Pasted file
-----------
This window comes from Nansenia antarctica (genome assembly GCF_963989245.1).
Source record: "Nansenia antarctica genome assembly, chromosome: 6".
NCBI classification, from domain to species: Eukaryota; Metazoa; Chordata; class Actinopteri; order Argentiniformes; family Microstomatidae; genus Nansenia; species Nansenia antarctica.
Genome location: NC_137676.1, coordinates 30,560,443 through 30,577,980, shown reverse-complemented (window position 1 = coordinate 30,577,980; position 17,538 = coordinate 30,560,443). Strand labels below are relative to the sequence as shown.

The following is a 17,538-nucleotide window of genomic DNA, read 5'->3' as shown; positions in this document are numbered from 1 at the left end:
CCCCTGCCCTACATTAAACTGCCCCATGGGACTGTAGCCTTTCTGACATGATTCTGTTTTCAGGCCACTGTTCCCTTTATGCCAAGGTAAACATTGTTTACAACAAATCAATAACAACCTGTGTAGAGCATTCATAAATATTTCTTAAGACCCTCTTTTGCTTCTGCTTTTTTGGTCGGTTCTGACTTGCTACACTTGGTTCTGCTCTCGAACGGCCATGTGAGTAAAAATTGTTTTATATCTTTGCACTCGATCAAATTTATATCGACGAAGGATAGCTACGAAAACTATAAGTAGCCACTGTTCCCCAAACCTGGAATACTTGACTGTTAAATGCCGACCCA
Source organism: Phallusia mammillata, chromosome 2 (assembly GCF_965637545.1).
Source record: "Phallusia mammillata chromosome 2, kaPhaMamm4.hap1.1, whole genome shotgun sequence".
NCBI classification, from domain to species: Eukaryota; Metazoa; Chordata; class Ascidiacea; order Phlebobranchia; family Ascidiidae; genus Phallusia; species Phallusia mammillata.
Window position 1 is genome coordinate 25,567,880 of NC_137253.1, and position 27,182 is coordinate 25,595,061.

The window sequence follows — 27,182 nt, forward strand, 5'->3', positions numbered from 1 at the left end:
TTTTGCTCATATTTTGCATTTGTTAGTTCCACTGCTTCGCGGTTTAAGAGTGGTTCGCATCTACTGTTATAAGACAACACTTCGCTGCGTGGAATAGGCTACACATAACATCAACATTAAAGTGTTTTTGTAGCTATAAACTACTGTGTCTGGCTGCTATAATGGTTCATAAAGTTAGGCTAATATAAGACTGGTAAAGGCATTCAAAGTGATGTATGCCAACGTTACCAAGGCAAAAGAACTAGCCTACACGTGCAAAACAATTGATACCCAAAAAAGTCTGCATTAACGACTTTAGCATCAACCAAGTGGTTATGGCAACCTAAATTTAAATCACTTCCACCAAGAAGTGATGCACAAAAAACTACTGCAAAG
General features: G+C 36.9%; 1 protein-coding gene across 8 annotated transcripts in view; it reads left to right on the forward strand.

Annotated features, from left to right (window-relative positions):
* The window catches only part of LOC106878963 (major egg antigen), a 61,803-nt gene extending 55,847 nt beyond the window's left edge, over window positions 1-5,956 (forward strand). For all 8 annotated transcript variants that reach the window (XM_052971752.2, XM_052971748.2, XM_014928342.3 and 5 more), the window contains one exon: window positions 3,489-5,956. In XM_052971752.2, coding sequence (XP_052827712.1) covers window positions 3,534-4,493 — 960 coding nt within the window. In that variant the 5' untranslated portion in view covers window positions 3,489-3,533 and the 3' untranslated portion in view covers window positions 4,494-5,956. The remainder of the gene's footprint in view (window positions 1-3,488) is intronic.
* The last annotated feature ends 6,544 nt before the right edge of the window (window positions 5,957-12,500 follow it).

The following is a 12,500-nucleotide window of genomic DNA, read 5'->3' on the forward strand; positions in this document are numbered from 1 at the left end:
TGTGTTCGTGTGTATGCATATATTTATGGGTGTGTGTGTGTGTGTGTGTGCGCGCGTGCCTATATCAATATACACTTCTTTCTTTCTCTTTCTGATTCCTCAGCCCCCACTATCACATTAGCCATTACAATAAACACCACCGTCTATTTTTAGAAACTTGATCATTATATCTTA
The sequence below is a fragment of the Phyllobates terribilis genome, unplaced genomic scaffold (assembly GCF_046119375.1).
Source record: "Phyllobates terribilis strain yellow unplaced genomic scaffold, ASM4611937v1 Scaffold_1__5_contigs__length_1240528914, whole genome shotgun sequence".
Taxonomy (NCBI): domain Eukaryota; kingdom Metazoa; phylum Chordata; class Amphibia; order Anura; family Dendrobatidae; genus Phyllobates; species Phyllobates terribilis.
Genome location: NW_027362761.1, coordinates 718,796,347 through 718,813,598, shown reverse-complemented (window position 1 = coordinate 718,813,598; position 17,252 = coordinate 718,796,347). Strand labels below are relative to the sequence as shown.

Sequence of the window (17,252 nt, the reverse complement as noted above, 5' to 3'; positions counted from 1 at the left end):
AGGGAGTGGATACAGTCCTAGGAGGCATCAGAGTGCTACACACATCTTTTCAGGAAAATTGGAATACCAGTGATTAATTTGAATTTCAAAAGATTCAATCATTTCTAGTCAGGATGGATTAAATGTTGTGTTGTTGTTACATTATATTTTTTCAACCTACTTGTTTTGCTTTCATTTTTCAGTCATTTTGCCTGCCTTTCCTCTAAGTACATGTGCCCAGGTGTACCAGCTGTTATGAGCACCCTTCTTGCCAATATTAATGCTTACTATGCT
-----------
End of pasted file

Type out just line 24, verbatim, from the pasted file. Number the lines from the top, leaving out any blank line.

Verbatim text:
AGGGAGTGGATACAGTCCTAGGAGGCATCAGAGTGCTACACACATCTTTTCAGGAAAATTGGAATACCAGTGATTAATTTGAATTTCAAAAGATTCAATCATTTCTAGTCAGGATGGATTAAATGTTGTGTTGTTGTTACATTATATTTTTTCAACCTACTTGTTTTGCTTTCATTTTTCAGTCATTTTGCCTGCCTTTCCTCTAAGTACATGTGCCCAGGTGTACCAGCTGTTATGAGCACCCTTCTTGCCAATATTAATGCTTACTATGCT